The manager of the negative assets sector of Life magazine, Walter Mitty, has been working for sixteen years for the magazine and has a tedious life, not going anywhere but from his home to his job and vice-versa. He is an escapist, daydreaming into a world of fantasy many times a day. Walter has a crush on the recently hired Cheryl Melhoff but he is too shy to invite her on a date and he is trying to contact her via online dating. The magazine is preparing to release its last printed edition and the loathsome manager of transition Ted Hendricks is preparing an inevitable downsizing over the next few days. Walter has been the liaison between the magazine and the mysterious independent photographer Sean O'Connell who has sent to him a package of negatives and a wallet as a gift for his work. Sean also suggests to the senior management the use of negative 25 for the cover of the last edition. However, Walter cannot find the negative that is missing. Walter has no means to contact Sean ...Written by
Claudio Carvalho, Rio de Janeiro, Brazil
All Greenland scenes were shot in Iceland. See more »
Walter jumps from a helicopter into the ocean. A person can remain conscious for nearly 15 minutes in water at 2 degrees Celsius, and survive for nearly 45 minutes, if they don't suffer cardiac arrest on immersion. See more »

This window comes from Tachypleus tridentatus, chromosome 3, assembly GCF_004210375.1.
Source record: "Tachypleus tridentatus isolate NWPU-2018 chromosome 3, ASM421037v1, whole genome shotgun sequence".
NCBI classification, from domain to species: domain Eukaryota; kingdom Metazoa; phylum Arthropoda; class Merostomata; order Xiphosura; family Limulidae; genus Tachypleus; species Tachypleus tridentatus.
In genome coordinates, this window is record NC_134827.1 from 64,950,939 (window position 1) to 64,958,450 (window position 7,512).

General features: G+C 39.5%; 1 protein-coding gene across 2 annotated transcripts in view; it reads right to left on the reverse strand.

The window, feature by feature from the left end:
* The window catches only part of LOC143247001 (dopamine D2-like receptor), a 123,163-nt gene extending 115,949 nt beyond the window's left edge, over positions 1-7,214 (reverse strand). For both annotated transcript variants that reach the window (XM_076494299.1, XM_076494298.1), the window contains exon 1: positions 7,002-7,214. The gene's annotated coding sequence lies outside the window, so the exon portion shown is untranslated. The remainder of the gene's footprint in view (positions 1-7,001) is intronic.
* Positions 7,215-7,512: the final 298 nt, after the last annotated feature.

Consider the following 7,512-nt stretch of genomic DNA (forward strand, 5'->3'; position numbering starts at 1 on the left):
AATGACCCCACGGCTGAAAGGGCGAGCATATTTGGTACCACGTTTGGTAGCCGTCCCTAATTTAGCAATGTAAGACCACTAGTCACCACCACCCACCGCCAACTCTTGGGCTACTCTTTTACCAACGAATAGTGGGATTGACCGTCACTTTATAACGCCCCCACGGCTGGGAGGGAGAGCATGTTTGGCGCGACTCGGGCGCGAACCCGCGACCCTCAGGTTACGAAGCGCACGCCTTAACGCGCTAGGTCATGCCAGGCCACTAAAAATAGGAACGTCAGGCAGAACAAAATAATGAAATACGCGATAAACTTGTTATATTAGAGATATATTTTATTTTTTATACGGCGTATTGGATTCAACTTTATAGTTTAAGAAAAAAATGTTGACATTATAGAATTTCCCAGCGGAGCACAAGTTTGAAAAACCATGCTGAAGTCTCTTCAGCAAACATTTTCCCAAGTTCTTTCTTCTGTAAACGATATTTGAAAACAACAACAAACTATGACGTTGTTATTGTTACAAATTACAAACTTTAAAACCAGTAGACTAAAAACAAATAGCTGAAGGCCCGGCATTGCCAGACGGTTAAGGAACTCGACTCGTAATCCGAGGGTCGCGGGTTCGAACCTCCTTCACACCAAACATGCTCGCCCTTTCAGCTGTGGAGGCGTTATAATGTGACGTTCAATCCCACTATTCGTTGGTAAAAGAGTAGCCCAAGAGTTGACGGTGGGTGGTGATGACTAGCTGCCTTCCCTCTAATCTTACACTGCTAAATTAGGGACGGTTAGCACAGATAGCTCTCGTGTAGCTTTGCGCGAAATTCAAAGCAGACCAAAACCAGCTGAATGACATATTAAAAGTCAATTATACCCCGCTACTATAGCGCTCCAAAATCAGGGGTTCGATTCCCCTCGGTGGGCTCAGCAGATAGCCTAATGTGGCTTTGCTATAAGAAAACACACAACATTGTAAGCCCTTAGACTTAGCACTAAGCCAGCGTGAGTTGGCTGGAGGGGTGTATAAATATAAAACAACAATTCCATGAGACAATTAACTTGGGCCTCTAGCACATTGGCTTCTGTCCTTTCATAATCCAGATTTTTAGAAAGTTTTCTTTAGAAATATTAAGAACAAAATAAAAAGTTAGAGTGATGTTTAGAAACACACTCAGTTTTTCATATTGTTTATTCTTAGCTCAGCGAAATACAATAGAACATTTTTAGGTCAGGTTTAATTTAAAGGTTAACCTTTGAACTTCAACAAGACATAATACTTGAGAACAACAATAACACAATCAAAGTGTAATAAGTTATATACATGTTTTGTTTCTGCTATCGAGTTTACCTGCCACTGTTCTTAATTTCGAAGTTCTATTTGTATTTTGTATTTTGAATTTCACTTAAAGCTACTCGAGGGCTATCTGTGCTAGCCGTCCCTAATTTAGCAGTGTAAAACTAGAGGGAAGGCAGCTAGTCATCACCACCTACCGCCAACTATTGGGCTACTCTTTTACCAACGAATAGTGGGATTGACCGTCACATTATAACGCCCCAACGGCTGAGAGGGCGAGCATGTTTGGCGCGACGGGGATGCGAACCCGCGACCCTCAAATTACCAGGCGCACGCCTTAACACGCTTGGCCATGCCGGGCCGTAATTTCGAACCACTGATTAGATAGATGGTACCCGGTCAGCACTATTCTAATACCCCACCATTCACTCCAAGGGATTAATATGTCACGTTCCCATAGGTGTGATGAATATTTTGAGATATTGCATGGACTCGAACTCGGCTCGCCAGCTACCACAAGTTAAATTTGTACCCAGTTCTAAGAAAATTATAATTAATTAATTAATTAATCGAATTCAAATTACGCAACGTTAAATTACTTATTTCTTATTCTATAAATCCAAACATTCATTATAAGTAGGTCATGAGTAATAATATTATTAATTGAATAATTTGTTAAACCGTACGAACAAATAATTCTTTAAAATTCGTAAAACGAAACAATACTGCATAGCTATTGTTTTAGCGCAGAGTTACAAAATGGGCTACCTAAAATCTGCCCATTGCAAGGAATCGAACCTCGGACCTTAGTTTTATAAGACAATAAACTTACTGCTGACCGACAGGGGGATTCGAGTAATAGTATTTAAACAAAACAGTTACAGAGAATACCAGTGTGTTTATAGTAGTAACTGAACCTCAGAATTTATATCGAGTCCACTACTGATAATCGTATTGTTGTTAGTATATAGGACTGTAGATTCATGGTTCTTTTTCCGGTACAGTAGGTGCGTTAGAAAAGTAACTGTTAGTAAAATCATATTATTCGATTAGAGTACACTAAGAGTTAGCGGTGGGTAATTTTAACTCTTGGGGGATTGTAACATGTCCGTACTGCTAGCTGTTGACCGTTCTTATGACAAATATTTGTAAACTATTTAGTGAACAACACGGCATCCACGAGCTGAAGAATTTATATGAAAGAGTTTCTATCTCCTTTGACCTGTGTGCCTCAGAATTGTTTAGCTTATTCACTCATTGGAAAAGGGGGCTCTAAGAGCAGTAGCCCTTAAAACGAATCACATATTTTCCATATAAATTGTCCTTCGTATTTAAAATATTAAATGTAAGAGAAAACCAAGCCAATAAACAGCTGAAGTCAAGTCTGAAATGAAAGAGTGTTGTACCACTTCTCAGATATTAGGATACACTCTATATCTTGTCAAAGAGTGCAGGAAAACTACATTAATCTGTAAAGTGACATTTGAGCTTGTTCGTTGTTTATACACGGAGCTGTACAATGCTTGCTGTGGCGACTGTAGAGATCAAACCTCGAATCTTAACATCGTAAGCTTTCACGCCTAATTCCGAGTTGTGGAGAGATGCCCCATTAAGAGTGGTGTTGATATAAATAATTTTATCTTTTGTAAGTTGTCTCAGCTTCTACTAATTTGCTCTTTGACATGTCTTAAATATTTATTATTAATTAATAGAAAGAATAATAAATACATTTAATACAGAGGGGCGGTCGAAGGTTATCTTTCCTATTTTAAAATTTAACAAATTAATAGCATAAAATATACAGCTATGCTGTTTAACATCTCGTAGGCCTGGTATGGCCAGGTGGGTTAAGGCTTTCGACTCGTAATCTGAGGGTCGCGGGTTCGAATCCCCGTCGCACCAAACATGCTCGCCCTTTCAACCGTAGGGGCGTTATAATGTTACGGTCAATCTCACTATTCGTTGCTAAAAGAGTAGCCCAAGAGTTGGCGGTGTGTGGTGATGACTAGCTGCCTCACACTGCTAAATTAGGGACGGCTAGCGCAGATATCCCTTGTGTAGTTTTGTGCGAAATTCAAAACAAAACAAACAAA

I pictured you as this little gray piece of paper, but now I see you and it's like Indiana Jones decided to become the lead singer of The Strokes or something.
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The making and authorized distribution of this film supported over 15,000 jobs and involved hundreds of thousands of work hours. See more »
The British theatrical version was pre-cut during post-production to secure a PG rating (an uncut 12 rating was available to the distributor). This version was the one released worldwide. See more »
Ben Stiller is Walter Mitty, a man who looks as if he does nothing, is nothing and is perceived as nothing. Except for during his little fantasies in which he is a hero, but during these weirds moments in which he dozes off, others write him off.
Until he finds a goal in life, which puts in him adventurous situations by accident, which transform him in the man he always was. A unique individual, an adventurer, a dreamer who fulfills his dreams and finds the appreciation he needs and deserves. But the appreciation doesn't come from other, but from himself.
What the movie does brilliantly, is make the watcher feel connected to Walter Mitty and feels with him. You'll find him goofy, but likable. Your respect for him will grow with every minute, and at the end of the movie, you'll love him. Maybe you even recognize your own milestone moments, mountains you have climbed, seas you have sailed, so we all are bigger than we are perceived, as long as you have that respect and confidence from within.
Props to Ben Stiller. Jim Carrey had his Truman Show, Will Ferrel had his Stranger Than Fiction. Ben Stiller's Walter Mitty should be in that group.
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